Lewis on the assumption of skepticism

I must admit that one of the difficulties I had in seminary was in the attitude contained within many of our (modern) texts (and professors) that I might call a 'bias toward skepticsm.'  Whatever we said about the stories of Scripture, we surely (for some reason) could not take them at face value.  They were guilty until proved innocent.  We did not believe that a person such as David or Pontius Pilate, or a place such as Cana ever existed until we could find evidence for them. 

Why were not the ancient Biblical texts themselves evidence?

This same bias toward skepticism was to be found in numerous other fields beyond Biblical studies.  We have no idea who wrote the Illiad...but it obviously was not Homer.  Troy surely did not exist...because only ancient documents said so...until we found it. 

It seems that the assumption of skepticism has, in the modern (and post-modern) academy, come to be equated with clear-eyed, rigorous, and 'critical' investigation.  I certainly do believe in rigorous and probing investigation, but beginning with these presumptions ("of course the traditional understanding could not be true precisely because it is the traditional understanding") seems to me to hinder and needlessly bias rather than to aid in that investigation.  I doubt this post will have too much impact on the Academy, but I was thinking (and laughing) about this problem recently when I read this C.S. Lewis quote (from "Religion without Dogma?" in reponse to Prof. Price's objections to miracles):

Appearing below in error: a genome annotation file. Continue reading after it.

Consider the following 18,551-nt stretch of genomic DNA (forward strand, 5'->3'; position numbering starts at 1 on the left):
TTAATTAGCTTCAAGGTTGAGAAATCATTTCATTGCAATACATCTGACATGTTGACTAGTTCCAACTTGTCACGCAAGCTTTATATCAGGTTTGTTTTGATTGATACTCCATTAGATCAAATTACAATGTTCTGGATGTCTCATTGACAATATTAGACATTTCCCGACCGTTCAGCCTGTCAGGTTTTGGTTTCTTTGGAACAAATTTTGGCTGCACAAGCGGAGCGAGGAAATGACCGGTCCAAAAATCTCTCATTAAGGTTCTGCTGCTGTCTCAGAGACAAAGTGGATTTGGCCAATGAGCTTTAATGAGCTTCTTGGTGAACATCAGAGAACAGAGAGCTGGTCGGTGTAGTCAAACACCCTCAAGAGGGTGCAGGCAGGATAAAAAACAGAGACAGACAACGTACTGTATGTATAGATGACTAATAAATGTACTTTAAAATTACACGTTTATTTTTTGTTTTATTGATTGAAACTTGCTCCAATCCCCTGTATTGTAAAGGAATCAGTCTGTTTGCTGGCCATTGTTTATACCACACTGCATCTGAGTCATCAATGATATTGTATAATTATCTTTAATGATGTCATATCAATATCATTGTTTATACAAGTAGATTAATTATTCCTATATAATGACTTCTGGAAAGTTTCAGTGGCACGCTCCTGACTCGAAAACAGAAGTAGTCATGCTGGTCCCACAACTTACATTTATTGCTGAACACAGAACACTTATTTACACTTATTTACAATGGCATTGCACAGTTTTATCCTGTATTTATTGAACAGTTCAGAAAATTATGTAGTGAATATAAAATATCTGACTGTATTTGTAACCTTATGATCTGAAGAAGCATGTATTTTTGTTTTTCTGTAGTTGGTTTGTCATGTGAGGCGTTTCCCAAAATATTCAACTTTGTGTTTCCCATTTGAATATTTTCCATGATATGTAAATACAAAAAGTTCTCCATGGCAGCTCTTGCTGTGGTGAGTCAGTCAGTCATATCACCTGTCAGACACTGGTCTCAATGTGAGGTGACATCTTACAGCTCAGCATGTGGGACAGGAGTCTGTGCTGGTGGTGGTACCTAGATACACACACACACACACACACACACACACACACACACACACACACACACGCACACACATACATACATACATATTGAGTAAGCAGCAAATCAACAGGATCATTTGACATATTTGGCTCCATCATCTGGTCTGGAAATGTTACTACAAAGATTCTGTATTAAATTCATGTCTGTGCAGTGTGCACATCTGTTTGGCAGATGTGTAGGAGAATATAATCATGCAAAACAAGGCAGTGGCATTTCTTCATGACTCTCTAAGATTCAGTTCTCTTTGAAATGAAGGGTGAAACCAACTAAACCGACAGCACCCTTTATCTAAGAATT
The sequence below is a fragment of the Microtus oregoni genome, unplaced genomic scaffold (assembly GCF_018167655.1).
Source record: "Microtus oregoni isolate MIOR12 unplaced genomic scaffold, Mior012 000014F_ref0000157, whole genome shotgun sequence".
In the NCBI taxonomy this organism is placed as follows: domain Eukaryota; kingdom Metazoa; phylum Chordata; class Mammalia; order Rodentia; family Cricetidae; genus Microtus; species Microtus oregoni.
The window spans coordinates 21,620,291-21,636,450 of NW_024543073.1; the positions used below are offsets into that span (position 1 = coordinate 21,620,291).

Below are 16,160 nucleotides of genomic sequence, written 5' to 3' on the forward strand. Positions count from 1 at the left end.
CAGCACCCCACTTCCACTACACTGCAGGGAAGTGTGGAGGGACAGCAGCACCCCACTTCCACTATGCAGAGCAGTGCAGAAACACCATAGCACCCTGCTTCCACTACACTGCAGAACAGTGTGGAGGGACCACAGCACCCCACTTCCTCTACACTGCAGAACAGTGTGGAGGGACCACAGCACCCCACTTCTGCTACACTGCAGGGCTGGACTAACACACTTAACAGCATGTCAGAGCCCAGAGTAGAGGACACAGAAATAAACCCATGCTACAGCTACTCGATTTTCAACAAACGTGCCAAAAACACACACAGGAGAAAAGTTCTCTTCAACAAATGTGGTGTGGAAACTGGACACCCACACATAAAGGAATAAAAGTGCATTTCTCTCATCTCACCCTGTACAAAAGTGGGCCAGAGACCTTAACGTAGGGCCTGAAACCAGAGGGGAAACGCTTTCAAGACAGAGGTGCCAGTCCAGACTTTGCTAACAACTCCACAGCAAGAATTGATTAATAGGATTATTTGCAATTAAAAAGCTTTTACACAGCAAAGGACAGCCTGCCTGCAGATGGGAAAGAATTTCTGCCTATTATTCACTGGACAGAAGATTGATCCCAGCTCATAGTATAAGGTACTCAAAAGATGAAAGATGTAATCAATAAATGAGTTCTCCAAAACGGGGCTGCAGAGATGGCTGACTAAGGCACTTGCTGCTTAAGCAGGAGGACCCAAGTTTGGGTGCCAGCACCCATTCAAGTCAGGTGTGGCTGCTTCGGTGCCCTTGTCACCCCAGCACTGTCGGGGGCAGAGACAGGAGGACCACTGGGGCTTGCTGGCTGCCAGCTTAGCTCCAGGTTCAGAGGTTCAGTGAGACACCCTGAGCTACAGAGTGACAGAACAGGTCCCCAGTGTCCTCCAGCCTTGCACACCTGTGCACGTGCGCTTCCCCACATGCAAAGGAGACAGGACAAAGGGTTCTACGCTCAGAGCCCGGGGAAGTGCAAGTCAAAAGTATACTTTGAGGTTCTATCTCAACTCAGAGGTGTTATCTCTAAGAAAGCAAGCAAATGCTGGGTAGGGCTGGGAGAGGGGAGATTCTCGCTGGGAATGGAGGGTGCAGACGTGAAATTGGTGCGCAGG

If I thus hand over miracles from science to history (but not, of course, to historians who beg the question by beginning with materialistic assumptions) Professor Price thinks I shall not fare much better.  Here I must speak with caution, for I do not profess to be a historian or a textual critic.  I would refer you to Sir Arnold Lunn's book The Third Day.  If Sir Arnold is right, then the Biblical criticism which began in the nineteenth century has already shot its bolt and most of its conclusions have been successfully disputed, though it will, like nineteenth century materialism, long continue to dominate popular thought.  What I can say with more certainty is that that kind of criticism - the kind that discovers that every old book was made by six anonymous authors well provided with scissors and paste and that every anecdote of the slightest interest is unhistorical, has already begun to die out in the studies I know best.  The period of arbitrary scepticism about the canon and text of Shakespeare is now over: and it is reasonable to expect that this method will soon be used only on Christian documents and survive only in...the theological colleges.   

I thought the bit about 6 anonymous authors of every old book well provided with scissors and paste was pretty funny (inciting flashbacks to my New Testament class in seminary).

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